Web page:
Carver Arena in Peoria was packed. Totally sold out. It was 1998, a magical year for high school basketball in Illinois. The Class AA title game featured Quentin Richardson and Young against Joey Range and Galesburg. Both were totally dominant stars.
Looking back through the Sun-Times archives I was reminded just how much pressure Richardson put on himself and his teammates that season. The year before they had lost to eventual champion Peoria Manual in the state quarterfinals.
The Dolphins were not messing around in 1997-98.
Richardson after an overtime loss to Lexington (Ky.) Catholic in late January: “We aren’t going to lose anymore. I’m not about to let it happen, and no one else on this team is, either.”
Richardson before the massively-hyped matchup against Corey Maggette and Fenwick: “We want to instill into everybody’s mind that nobody in this city can beat us. Every time we play a good team, it’s said that the next one might beat Young. They can keep saying that all they want. We’re going to keep beating every team and let them bring on the next team.”
The state quarterfinals were loaded in 1998. Galesburg and Young were joined by Maggette and Fenwick, Sean Harrington (Elgin), Kevin Frey and Lucas Johnson (Maine West), Quincy and an underdog, starless Joliet Township team that pulled off multiple shocking upsets in the playoffs.
I attended as a fan and watched every game. It was my first and only look at Joey Range and I was mesmerized. What comes after high school often clouds memories and changes opinions of players. Forget all that and don’t sell Range short. He’s one of the best high school players in state history.
Range guarded Richardson during the title game. He did a fantastic job denying Richardson the ball, but couldn’t do anything to keep Richardson off the glass. It’s unlikely anyone in the country could have done that.
Richardson scored 18 points and grabbed 20 rebounds. He scored eight consecutive points from the 5:30 to 2:00 mark in the fourth quarter. It was the decisive stretch for the Dolphins.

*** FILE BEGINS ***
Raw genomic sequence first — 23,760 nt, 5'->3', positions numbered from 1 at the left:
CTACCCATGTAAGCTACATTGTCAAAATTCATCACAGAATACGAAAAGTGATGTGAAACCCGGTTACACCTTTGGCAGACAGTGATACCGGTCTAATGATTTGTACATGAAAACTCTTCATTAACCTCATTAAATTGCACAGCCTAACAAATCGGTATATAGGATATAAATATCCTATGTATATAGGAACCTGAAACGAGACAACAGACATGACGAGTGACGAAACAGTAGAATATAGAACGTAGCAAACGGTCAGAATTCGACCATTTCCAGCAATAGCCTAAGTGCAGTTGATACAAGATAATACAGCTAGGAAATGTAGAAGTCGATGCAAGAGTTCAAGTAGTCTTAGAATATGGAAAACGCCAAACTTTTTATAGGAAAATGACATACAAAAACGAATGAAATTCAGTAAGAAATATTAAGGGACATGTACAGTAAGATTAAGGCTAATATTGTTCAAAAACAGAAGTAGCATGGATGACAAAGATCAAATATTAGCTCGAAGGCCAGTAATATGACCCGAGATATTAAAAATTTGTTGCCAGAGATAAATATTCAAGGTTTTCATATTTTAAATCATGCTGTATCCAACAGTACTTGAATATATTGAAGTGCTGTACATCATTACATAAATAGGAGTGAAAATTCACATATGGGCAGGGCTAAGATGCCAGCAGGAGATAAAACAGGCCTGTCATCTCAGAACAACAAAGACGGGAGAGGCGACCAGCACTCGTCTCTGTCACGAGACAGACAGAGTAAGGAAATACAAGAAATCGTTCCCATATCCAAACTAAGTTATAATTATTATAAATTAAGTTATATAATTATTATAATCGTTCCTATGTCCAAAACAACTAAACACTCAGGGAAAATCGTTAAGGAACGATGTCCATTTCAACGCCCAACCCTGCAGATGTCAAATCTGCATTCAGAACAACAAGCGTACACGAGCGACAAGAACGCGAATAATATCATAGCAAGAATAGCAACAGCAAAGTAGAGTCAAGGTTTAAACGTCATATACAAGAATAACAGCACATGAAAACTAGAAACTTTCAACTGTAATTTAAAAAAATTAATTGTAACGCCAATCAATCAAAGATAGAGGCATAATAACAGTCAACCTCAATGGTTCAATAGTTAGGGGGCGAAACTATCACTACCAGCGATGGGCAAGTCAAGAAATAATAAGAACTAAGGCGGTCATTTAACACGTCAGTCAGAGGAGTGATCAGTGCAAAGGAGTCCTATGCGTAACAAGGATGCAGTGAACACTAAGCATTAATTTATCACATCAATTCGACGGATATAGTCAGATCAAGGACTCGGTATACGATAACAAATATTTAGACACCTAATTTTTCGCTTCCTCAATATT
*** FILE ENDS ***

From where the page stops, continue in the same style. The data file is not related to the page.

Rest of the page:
Range finished with 15 points and seven rebounds. The game was excellent, played at a very high level. Galesburg, the clear underdog, never went away. Rod Thompson, the Silver Streaks’ other star player, made two free throws with 28 seconds left to cut Young’s lead to just two points. Richardson followed with a dunk with 24 seconds left to basically secure the win.
Looking back 22 years later I believe it is safe to say that this was one of the most important games in modern Public League history. This 1998 Young team, with its fame across the city and its success, helped change the image of Public League basketball across the state and changed what the Public League itself believed it could accomplish. Young was the first Public League team other than King to win the state title since Simeon in 1984. Think of all that has happened since 1998.
Other notes and observations from the rewatch:
-The title game was a record-setter. Richardson’s 20 rebounds broke the Class AA record set in 1988 by St. Francis de Sale’s Eric Anderson, who grabbed 17 against East St. Louis Lincoln. Galesburg tied Peoria Manual’s Class AA record, set in 1994, by hitting nine three-pointers. And the record for three-pointers attempted by two teams in a Class AA title game also fell as Young (16) and Galesburg (20) edged out the 32 attempted by Manual (18) and Carbondale (14) in ‘94.
-Richardson finished the tournament as the leading scorer and rebounder. The Sun-Times Player of the Year averaged 21.5 points and 14 rebounds in four games. Richardson scored 86 points in the four games and Range was second with 81.
-Thompson, like Range an Iowa recruit, was a transfer from Carver. He played AAU ball with Richardson, Dennis Gates and Corey Harris. “They’re a great bunch of guys. I’ve got a lot of respect for them,” said Thompson, who scored 16 points, was 3-for-3 from three-point range and had seven rebounds in the title game. “There’s no other guys I’d want to lose to. If it had been anybody else, I’d be (mad).”
-It’s always fun to point out the transfers, since so many fans seem to think it is some newfangled thing. Richardson was actually a transfer from Brother Rice. Corey Harris was a transfer from Thornton and Quincy star Luis Rivas moved in from Puerto Rico.
-The crowd was tremendous. Fans went totally nuts after a three-pointer from Galesburg’s Taylor Theil pulled the Silver Streaks within 52-50 with 5:11 left. Dave Kaplan and Dave Eanet were the broadcasters. Kaplan: “Look at the Quincy fans on their feet to cheer on their conference counterparts.” Eanet: “The Western Big 6. What a conference that is.”
It started when some 13 year old’s made a decisions to attend @wyhs “We wanted to cut down nets & hold up trophy’s at a place where it never happened.” @michaelsobrien our parents gave us to @IHSA_IL HOF G.Stanton & got out the way. Trusted him to build us in2 the men we are 2day https://t.co/Itw7OhEfoq— Dennis Gates (@coachdgates) December 23, 2020